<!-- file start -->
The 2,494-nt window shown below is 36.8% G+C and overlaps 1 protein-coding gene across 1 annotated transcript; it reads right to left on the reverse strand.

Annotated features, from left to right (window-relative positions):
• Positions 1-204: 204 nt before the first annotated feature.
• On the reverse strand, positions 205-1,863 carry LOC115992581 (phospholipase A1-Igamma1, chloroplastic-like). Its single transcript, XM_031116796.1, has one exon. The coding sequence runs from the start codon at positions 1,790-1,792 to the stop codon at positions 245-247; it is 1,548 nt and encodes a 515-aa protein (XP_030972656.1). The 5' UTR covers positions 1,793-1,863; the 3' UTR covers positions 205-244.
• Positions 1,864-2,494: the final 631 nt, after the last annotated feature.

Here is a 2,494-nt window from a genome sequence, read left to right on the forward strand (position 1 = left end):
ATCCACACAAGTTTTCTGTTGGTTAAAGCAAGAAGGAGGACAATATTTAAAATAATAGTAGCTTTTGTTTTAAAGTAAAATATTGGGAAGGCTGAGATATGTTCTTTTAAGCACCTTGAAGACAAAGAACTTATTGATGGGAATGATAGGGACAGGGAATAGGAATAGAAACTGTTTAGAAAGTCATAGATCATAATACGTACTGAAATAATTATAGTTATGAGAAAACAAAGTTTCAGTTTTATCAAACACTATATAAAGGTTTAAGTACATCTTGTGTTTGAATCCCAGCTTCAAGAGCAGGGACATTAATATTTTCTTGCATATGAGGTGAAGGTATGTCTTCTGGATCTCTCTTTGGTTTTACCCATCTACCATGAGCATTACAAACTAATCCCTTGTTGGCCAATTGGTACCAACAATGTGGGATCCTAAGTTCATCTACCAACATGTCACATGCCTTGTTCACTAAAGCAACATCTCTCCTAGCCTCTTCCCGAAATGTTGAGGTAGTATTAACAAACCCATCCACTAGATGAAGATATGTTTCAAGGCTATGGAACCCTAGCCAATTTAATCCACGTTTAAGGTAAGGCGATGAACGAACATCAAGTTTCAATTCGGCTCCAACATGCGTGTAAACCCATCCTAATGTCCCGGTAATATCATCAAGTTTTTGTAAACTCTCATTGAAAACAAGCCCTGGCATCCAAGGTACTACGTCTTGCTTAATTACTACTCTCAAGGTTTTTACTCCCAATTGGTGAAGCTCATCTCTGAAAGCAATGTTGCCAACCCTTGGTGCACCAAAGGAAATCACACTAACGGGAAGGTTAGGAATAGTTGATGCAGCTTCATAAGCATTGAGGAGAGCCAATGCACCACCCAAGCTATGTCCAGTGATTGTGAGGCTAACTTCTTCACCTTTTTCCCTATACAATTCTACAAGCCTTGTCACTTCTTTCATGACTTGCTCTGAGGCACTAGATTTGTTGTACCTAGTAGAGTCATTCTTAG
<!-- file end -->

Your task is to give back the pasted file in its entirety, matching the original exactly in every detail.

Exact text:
The 2,494-nt window shown below is 36.8% G+C and overlaps 1 protein-coding gene across 1 annotated transcript; it reads right to left on the reverse strand.

Annotated features, from left to right (window-relative positions):
• Positions 1-204: 204 nt before the first annotated feature.
• On the reverse strand, positions 205-1,863 carry LOC115992581 (phospholipase A1-Igamma1, chloroplastic-like). Its single transcript, XM_031116796.1, has one exon. The coding sequence runs from the start codon at positions 1,790-1,792 to the stop codon at positions 245-247; it is 1,548 nt and encodes a 515-aa protein (XP_030972656.1). The 5' UTR covers positions 1,793-1,863; the 3' UTR covers positions 205-244.
• Positions 1,864-2,494: the final 631 nt, after the last annotated feature.

Here is a 2,494-nt window from a genome sequence, read left to right on the forward strand (position 1 = left end):
ATCCACACAAGTTTTCTGTTGGTTAAAGCAAGAAGGAGGACAATATTTAAAATAATAGTAGCTTTTGTTTTAAAGTAAAATATTGGGAAGGCTGAGATATGTTCTTTTAAGCACCTTGAAGACAAAGAACTTATTGATGGGAATGATAGGGACAGGGAATAGGAATAGAAACTGTTTAGAAAGTCATAGATCATAATACGTACTGAAATAATTATAGTTATGAGAAAACAAAGTTTCAGTTTTATCAAACACTATATAAAGGTTTAAGTACATCTTGTGTTTGAATCCCAGCTTCAAGAGCAGGGACATTAATATTTTCTTGCATATGAGGTGAAGGTATGTCTTCTGGATCTCTCTTTGGTTTTACCCATCTACCATGAGCATTACAAACTAATCCCTTGTTGGCCAATTGGTACCAACAATGTGGGATCCTAAGTTCATCTACCAACATGTCACATGCCTTGTTCACTAAAGCAACATCTCTCCTAGCCTCTTCCCGAAATGTTGAGGTAGTATTAACAAACCCATCCACTAGATGAAGATATGTTTCAAGGCTATGGAACCCTAGCCAATTTAATCCACGTTTAAGGTAAGGCGATGAACGAACATCAAGTTTCAATTCGGCTCCAACATGCGTGTAAACCCATCCTAATGTCCCGGTAATATCATCAAGTTTTTGTAAACTCTCATTGAAAACAAGCCCTGGCATCCAAGGTACTACGTCTTGCTTAATTACTACTCTCAAGGTTTTTACTCCCAATTGGTGAAGCTCATCTCTGAAAGCAATGTTGCCAACCCTTGGTGCACCAAAGGAAATCACACTAACGGGAAGGTTAGGAATAGTTGATGCAGCTTCATAAGCATTGAGGAGAGCCAATGCACCACCCAAGCTATGTCCAGTGATTGTGAGGCTAACTTCTTCACCTTTTTCCCTATACAATTCTACAAGCCTTGTCACTTCTTTCATGACTTGCTCTGAGGCACTAGATTTGTTGTACCTAGTAGAGTCATTCTTAG